WARRINGTON Rylands 1906 owner Paul Stretford has heaped praise on the management team and players that have steered his club to a debut FA Vase Final at Wembley.

The renowned sports agent, whose Triple S Sports & Entertainment Group took full control of the club last month, has spoken of the epic journey the side has been on in this competition but wants the cup final experience to be just the start of something much bigger going forward.

“It’s absolutely unbelievable,” he said after watching Rylands defeat Walsall Wood 2-1 in Saturday’s semi final at Gorsey Lane, a venue sat on the border of Padgate and Orford.

“We started on a journey on which our management team have taken us forward time and time again. And it’s been a long journey, one done at the most difficult time with Covid and with leagues being disrupted when we’ve flying and looking for promotion.

“For them to keep it together in this way and for them to work as hard as they have worked, the management team are so on it and the players are delivering for them. That’s great credit to the management team but it’s even greater credit to the players.

“This community and area that we’re in, has been down trodden for a very long time and it’s now got something to be proud of.

“This is the FA Cup Final for this level of football.

“I think it was around 616 clubs that started out, and we started at the very first stage you can start. We’ve come through the longest journey, we’ve come through every battle and we’ve had some enormous ones on the way.

“The game at Jarrow sticks in the mind when we were so dominant and we let them back in but then won it on penalties.

“The fortitude of this squad is immense. And they’ve wanted it, that’s what it’s about.

“Wayne Rooney came to the training session last Tuesday. And he said to the players that semi finals are about getting through to the final. And to get through to the final you can be the greatest footballer in the world but if you don’t want it enough you won’t get there.

“I thought some of our best football all season was played in the first half.”

But while the spirit, character and effort has been seen in abundance throughout the competition, skill has been too with regards to ability on the field and team selections.

“There’s enormous quality in this team,” said Warrington-born Stretford, who played football for the club in the 1970s and 1980s.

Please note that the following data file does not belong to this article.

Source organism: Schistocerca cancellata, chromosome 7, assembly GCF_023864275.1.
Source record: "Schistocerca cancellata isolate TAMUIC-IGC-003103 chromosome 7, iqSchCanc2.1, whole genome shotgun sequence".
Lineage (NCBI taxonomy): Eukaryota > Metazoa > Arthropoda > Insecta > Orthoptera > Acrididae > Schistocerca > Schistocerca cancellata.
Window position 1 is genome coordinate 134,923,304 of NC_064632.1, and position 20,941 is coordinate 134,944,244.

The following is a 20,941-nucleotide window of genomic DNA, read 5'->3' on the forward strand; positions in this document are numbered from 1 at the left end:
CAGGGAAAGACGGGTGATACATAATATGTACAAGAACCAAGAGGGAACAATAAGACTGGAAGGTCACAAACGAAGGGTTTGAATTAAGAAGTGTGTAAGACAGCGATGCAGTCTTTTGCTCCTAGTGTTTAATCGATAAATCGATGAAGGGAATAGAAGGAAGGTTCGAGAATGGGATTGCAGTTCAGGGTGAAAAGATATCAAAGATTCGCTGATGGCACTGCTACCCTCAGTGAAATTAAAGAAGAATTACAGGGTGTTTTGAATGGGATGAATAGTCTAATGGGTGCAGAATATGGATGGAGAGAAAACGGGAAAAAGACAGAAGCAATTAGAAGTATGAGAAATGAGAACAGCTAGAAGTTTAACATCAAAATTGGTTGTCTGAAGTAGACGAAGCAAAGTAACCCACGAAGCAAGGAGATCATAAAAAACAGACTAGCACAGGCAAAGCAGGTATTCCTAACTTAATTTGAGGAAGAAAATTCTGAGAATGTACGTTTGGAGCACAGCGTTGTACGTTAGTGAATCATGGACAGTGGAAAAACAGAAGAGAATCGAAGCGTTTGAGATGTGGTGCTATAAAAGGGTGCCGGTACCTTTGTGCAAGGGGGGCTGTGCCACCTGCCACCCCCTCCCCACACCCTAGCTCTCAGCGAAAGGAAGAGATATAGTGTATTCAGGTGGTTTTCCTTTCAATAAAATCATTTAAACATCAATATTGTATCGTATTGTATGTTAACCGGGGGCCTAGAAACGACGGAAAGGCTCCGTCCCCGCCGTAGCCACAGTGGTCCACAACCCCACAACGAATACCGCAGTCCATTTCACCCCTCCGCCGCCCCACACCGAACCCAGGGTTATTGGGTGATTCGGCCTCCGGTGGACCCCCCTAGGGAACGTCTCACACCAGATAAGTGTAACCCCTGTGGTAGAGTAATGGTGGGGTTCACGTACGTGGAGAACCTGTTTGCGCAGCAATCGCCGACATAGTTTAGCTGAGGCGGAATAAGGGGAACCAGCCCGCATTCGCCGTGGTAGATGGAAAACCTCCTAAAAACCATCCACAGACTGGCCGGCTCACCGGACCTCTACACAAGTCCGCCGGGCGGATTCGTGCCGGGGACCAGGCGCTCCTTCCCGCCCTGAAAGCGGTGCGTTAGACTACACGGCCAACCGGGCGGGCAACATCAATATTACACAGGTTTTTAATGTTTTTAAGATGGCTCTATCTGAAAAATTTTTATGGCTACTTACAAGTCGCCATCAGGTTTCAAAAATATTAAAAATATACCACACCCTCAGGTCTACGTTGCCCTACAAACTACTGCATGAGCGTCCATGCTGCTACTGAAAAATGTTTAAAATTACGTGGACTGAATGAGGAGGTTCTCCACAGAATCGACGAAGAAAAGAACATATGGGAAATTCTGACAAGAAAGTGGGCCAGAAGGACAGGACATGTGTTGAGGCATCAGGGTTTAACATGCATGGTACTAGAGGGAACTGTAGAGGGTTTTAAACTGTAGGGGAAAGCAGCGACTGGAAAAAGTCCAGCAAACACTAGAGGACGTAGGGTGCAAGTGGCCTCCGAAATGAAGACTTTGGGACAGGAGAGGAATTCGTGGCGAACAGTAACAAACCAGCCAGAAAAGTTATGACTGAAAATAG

“On Saturday, Andy Scarisbrick in the last 20 to 30 minutes, there was so much quality when he was getting ‘leggy’.

“Charlie Doyle reads every potential pass that’s going to destroy us. He gets on the ball, wins it, he’s calm and plays the pass.

“Ste Milne is an absolute goal scorer, but for the team on Saturday he worked his trollies off. He worked that back line as nobody ever could.

“Ricky Smith and Gaz Kenny, our captain, at the back, outstanding. Podge (goalkeeper Graeme McCall) with the save in the first 15 minutes was so important, and how many times as he done that this season – whether it’s been penalties or in the game. In the game against Hebburn and West Auckland, he’s pulled off massive saves.

“So all over the pitch we’ve got heroes.”

He had more to say about captain Kenny, who, less than 24 hours after the semi-final success, ran a full marathon to complete his 136 days of virtually running from Land’s End to John o’Groats to raise funds for charity.

Those 122 10K runs, five at 15k, four half marathons and the full marathon for a total of 874 miles started as the country’s third national lockdown got going have coincided with Rylands’ Vase run since April.

“At one stage we were thinking can he do it, he’s doing all this running and it’s a different set of muscles, what’s his body going to be like,” said Stretford.

“The manager made a massive call against Hebburn Town in the quarter finals by bringing him back in. And Gaz Kenny repaid his manager on Saturday and it’s just a great thing to see.

“And he picked Kane Drummond for his first start in a long time, and he produced.

“He got the goal that got us going. He was offside for a goal that was disallowed. But what a finish. And that’s his quality and that will do him good. He’s not had minutes for a long time, and now he’s got himself on the pitch, got himself a goal, he worked hard in areas Kane doesn’t want to work hard in but he did it for his teammates.”

It was three years ago that Warrington Rylands stepped up from the Cheshire League to the North West Counties Football League, aided by his sponsorship since 2012.

And when asked what this latest Wembley cup final milestone for the club means for him, Stretford said: “It’s got nothing to do with me. It’s about everyone in the background.

“We’ve got a small number of committee members that will go the extra mile and push and push to get this club where we want it to be.

“I’m a figurehead, it’s about these guys and that community on the outskirts of the club that we want to engage with.

“This club has come a long way in a very short space of time and we’ve got to use this to build us to the next level. This isn’t a job finished, this is a job that’s begun and that’s what we’re about.”